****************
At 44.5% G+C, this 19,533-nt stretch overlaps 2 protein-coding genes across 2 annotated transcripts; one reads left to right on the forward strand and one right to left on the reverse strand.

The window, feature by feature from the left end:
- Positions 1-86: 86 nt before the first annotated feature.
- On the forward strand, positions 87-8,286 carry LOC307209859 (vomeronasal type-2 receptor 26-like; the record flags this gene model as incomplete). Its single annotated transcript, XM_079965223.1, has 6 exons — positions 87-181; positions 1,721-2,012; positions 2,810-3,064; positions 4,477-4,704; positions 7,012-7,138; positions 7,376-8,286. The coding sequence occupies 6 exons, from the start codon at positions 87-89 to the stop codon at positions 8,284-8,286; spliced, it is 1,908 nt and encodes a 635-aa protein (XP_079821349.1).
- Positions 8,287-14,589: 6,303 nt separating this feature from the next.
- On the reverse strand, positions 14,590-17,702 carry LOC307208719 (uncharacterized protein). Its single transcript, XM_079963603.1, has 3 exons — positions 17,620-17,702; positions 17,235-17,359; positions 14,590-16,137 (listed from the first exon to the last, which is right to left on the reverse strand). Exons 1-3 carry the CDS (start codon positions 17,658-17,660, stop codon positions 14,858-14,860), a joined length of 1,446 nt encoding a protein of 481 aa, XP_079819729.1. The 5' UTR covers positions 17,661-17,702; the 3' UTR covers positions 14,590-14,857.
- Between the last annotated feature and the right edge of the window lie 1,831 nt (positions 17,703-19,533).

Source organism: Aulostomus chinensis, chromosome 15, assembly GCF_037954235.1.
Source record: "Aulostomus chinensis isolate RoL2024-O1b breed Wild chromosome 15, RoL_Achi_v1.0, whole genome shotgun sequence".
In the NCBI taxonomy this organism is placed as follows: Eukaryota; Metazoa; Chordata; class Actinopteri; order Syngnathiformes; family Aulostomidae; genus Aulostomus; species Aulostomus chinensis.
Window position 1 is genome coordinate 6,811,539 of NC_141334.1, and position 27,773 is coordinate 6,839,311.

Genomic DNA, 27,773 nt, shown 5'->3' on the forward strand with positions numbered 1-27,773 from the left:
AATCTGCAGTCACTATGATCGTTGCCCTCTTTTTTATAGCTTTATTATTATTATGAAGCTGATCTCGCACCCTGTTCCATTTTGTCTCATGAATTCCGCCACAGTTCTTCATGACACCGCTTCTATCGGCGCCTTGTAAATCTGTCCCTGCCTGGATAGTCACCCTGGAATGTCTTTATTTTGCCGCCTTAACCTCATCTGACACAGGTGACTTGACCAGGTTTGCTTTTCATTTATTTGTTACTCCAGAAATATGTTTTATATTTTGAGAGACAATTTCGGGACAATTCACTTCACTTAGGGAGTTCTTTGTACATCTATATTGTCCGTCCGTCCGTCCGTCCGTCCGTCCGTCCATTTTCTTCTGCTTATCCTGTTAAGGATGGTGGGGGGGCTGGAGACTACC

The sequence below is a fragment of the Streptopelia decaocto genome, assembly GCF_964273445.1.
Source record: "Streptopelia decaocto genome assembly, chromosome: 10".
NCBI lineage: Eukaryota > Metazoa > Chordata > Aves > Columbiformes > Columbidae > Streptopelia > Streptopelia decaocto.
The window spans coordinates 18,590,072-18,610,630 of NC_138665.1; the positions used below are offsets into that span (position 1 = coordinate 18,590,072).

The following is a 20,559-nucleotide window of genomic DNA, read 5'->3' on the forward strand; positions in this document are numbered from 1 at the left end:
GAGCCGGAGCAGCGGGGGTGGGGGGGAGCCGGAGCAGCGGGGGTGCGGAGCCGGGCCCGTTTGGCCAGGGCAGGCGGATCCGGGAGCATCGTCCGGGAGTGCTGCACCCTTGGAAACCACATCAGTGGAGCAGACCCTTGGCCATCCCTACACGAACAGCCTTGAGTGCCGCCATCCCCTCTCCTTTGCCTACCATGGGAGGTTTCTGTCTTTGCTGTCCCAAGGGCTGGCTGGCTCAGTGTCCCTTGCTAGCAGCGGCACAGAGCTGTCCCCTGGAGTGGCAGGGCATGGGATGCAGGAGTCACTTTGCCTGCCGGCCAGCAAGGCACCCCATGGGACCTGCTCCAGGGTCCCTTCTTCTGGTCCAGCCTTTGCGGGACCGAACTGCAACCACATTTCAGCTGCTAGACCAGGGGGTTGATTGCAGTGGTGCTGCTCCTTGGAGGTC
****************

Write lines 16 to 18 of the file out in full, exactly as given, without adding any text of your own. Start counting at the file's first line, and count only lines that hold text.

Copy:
NCBI lineage: Eukaryota > Metazoa > Chordata > Aves > Columbiformes > Columbidae > Streptopelia > Streptopelia decaocto.
The window spans coordinates 18,590,072-18,610,630 of NC_138665.1; the positions used below are offsets into that span (position 1 = coordinate 18,590,072).

The following is a 20,559-nucleotide window of genomic DNA, read 5'->3' on the forward strand; positions in this document are numbered from 1 at the left end: